Return to Timeline of the History of Computers
Gottfried Wilhelm Leibniz (1646–1716), Charles Xavier Thomas de Colmar (1785–1870)
“German philosopher and mathematician Gottfried Leibniz became interested in mechanical calculation after seeing a pedometer while visiting Paris in 1672. He invented a new type of gear that could advance a 10-digit dial exactly 0 to 9 places, depending on the position of a lever, and used it in a machine with multiple dials and levers called the stepped reckoner. Designed to perform multiplication with repeated additions and division by repeated subtractions, the reckoner was hard to use because it didn’t automatically perform carry operations; that is, adding 1 to 999 did not produce 1,000 in a single operation. Worse, the machine had a design flaw—a bug—that prevented it from working properly. Leibniz built only two of them.
More than 135 years later, Charles Xavier Thomas de Colmar left his position as inspector of supply for the French army and started an insurance company. Frustrated by the need to perform manual arithmetic, Thomas designed a machine to help with math. Thomas’s arithmometer used Leibniz’s mechanism, now called a Leibniz wheel, but combined it with other gears, cogs, and sliding levers to create a machine that could reliably add and subtract numbers up to three digits, and multiply and divide as well. Thomas patented the machine, but his business partners at the insurance firm were not interested in commercializing it.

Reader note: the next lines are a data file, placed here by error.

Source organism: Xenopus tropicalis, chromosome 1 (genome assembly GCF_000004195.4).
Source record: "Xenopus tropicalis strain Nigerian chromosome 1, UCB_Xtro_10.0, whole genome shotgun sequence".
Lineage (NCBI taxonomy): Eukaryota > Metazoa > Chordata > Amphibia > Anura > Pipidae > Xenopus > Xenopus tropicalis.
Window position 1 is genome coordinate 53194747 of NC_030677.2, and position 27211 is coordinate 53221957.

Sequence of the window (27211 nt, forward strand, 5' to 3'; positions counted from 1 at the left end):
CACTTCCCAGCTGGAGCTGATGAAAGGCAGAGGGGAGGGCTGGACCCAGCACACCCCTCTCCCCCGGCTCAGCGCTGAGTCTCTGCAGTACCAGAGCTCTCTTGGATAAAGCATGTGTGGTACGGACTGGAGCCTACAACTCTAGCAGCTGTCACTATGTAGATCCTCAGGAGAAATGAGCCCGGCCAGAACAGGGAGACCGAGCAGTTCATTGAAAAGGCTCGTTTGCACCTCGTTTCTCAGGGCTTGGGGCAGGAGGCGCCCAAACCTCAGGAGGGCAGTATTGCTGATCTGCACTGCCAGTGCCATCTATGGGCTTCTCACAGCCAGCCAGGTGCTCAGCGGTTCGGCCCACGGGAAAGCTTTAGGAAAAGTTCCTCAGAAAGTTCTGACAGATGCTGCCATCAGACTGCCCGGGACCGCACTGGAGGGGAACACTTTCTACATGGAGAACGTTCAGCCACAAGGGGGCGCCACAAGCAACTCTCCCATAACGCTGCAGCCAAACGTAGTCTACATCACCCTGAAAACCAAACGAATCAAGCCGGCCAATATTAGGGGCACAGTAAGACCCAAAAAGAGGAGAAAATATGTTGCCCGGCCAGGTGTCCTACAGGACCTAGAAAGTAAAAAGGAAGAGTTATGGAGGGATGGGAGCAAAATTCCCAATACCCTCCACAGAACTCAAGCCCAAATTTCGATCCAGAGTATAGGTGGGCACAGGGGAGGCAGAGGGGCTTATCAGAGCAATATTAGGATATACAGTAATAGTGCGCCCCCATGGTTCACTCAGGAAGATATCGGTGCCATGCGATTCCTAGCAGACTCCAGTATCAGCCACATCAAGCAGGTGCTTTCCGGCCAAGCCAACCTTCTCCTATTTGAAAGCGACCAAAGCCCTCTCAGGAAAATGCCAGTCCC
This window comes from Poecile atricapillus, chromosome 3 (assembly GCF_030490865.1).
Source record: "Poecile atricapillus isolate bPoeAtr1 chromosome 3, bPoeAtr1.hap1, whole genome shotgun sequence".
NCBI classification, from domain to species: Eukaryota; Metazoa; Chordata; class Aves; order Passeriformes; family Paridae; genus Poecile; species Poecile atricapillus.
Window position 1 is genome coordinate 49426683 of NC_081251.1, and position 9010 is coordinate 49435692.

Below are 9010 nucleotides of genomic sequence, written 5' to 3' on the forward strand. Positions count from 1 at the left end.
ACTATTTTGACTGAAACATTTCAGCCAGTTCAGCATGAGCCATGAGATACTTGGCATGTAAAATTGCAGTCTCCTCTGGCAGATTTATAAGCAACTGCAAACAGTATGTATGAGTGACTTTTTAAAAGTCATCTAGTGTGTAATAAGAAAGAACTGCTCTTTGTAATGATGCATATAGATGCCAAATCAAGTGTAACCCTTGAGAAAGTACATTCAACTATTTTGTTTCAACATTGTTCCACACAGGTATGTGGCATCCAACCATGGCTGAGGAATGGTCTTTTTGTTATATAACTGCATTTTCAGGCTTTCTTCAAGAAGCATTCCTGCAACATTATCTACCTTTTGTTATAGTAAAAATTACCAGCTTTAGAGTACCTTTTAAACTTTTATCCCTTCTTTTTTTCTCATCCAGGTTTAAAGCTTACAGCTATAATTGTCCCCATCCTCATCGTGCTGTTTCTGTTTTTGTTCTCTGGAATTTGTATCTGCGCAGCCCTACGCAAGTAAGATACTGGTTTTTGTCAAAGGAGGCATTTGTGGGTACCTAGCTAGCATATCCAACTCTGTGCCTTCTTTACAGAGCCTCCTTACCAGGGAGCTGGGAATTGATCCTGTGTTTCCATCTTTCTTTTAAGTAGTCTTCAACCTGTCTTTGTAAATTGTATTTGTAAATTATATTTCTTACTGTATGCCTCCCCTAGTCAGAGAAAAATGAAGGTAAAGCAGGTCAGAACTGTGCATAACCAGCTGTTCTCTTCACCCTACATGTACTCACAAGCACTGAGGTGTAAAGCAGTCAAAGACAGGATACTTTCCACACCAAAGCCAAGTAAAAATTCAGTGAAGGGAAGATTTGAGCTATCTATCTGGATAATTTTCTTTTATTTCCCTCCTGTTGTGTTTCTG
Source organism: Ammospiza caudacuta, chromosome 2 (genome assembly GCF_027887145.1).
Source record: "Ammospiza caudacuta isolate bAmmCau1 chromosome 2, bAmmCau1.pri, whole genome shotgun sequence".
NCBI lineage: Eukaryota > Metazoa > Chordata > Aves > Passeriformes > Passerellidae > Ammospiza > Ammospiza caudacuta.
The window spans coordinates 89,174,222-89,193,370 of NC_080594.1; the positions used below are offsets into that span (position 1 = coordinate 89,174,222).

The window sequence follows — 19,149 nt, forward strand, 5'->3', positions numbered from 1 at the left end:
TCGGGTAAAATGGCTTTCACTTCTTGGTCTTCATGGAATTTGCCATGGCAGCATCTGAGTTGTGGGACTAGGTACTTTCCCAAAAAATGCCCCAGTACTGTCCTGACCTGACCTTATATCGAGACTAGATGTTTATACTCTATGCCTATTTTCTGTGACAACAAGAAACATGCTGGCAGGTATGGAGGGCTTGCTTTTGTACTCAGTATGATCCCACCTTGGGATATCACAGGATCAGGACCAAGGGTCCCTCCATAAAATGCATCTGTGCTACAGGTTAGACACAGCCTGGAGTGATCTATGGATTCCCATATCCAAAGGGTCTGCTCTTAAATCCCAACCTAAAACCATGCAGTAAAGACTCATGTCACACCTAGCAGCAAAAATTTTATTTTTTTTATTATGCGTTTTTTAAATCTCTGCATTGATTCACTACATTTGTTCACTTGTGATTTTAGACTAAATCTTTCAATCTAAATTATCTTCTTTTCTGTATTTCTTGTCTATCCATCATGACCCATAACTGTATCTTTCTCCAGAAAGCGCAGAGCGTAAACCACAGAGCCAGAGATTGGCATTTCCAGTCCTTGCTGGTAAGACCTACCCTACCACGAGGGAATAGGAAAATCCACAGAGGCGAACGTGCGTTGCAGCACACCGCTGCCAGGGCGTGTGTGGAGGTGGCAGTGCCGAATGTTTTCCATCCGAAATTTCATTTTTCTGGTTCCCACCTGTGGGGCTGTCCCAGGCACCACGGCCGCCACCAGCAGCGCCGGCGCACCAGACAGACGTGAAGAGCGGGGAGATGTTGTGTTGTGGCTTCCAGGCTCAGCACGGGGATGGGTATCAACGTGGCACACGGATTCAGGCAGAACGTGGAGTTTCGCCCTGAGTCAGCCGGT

Twenty years later, Thomas once again turned his attention to the arithmometer. He demonstrated a version at the 1844 French national exhibition and entered competitions again in 1849 and 1851. By 1851, he had simplified the machine’s operation and extended its capabilities, giving it six sliders for setting numbers and 10 dials for display results. Aided by three decades’ advance in manufacturing technology, Thomas was able to mass-produce his device. By the time of his death, his company had sold more than a thousand of the machines—the first practical calculator that could be used in an office setting—and Thomas was recognized for his genius in creating it. The size of the arithmometer was approximately 7 inches (18 centimeters) wide by 6 inches (15 centimeters) tall.”
SEE ALSO Curta Calculator (1948)
“This Thomas Arithmometer can multiply two 6-digit decimal numbers to produce a 12-digit number. It can also divide.”